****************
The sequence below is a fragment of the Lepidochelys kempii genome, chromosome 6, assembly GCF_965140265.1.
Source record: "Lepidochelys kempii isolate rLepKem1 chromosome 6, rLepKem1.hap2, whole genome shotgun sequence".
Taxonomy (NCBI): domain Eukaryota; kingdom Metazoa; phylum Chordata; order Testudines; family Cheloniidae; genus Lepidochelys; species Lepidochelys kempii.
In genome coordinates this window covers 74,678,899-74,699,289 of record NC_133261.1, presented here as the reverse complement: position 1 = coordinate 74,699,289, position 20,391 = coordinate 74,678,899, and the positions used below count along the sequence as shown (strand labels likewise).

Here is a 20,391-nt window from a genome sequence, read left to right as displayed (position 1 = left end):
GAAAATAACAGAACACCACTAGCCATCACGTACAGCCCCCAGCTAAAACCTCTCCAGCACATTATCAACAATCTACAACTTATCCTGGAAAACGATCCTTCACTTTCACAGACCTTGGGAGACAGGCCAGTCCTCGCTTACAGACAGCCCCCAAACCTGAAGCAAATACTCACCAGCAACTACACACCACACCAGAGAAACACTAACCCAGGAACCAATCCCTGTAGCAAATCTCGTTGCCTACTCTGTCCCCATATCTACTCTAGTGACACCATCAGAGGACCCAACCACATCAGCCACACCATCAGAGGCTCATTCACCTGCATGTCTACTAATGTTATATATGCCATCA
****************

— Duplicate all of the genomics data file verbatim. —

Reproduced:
The sequence below is a fragment of the Lepidochelys kempii genome, chromosome 6, assembly GCF_965140265.1.
Source record: "Lepidochelys kempii isolate rLepKem1 chromosome 6, rLepKem1.hap2, whole genome shotgun sequence".
Taxonomy (NCBI): domain Eukaryota; kingdom Metazoa; phylum Chordata; order Testudines; family Cheloniidae; genus Lepidochelys; species Lepidochelys kempii.
In genome coordinates this window covers 74,678,899-74,699,289 of record NC_133261.1, presented here as the reverse complement: position 1 = coordinate 74,699,289, position 20,391 = coordinate 74,678,899, and the positions used below count along the sequence as shown (strand labels likewise).

Here is a 20,391-nt window from a genome sequence, read left to right as displayed (position 1 = left end):
GAAAATAACAGAACACCACTAGCCATCACGTACAGCCCCCAGCTAAAACCTCTCCAGCACATTATCAACAATCTACAACTTATCCTGGAAAACGATCCTTCACTTTCACAGACCTTGGGAGACAGGCCAGTCCTCGCTTACAGACAGCCCCCAAACCTGAAGCAAATACTCACCAGCAACTACACACCACACCAGAGAAACACTAACCCAGGAACCAATCCCTGTAGCAAATCTCGTTGCCTACTCTGTCCCCATATCTACTCTAGTGACACCATCAGAGGACCCAACCACATCAGCCACACCATCAGAGGCTCATTCACCTGCATGTCTACTAATGTTATATATGCCATCA